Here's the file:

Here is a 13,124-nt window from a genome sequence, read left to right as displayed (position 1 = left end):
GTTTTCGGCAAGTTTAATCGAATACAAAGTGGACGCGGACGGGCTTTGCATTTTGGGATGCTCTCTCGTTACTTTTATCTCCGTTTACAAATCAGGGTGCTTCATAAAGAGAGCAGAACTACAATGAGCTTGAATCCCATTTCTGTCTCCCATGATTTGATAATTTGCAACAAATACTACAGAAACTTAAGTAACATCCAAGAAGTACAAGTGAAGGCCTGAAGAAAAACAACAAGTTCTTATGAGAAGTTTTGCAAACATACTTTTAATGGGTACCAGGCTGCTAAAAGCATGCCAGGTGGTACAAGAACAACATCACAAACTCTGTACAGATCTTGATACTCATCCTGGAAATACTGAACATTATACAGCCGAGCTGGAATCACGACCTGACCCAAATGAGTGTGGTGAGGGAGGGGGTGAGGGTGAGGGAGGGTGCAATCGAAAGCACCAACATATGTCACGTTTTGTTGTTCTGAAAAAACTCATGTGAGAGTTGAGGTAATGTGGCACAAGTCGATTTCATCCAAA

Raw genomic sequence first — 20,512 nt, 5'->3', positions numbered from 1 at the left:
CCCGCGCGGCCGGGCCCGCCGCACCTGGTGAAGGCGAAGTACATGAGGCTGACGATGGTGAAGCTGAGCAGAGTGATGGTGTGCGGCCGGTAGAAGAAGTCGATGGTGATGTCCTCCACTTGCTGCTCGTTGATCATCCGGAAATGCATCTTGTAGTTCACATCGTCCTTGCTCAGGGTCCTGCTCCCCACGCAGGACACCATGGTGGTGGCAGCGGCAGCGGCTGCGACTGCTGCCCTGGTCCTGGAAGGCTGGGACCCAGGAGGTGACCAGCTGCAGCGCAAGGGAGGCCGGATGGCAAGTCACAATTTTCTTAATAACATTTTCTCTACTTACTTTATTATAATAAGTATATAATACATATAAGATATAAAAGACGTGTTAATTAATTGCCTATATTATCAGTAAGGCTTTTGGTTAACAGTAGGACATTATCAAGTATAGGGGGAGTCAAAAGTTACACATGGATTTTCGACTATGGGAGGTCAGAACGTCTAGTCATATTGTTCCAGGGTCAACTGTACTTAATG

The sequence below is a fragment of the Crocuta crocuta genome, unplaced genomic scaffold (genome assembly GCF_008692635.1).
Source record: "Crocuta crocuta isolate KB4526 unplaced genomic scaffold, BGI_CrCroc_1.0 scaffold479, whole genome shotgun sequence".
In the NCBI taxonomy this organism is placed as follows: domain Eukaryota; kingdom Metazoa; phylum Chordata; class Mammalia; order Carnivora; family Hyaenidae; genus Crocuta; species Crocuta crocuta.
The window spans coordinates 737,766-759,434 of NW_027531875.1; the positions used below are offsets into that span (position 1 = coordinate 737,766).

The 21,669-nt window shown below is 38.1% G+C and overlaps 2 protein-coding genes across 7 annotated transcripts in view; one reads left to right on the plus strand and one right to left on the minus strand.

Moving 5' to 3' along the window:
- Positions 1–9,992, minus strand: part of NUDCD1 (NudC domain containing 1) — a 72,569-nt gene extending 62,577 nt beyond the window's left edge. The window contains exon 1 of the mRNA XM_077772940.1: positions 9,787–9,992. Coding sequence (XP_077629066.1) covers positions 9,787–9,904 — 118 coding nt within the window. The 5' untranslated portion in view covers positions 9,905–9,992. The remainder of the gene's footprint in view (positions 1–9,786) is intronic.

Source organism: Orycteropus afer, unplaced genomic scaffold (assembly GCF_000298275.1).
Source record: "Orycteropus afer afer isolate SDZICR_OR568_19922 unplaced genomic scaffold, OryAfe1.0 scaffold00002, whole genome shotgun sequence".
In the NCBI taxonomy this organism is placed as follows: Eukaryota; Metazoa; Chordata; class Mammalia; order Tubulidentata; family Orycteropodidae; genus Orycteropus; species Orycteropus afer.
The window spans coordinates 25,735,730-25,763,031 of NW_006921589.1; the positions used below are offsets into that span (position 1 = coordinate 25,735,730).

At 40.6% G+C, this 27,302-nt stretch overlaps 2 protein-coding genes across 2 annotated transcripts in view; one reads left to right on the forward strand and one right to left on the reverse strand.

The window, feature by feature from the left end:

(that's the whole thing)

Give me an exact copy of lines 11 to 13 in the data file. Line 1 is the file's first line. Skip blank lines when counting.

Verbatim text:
- Positions 1–9,992, minus strand: part of NUDCD1 (NudC domain containing 1) — a 72,569-nt gene extending 62,577 nt beyond the window's left edge. The window contains exon 1 of the mRNA XM_077772940.1: positions 9,787–9,992. Coding sequence (XP_077629066.1) covers positions 9,787–9,904 — 118 coding nt within the window. The 5' untranslated portion in view covers positions 9,905–9,992. The remainder of the gene's footprint in view (positions 1–9,786) is intronic.

Source organism: Orycteropus afer, unplaced genomic scaffold (assembly GCF_000298275.1).
Source record: "Orycteropus afer afer isolate SDZICR_OR568_19922 unplaced genomic scaffold, OryAfe1.0 scaffold00002, whole genome shotgun sequence".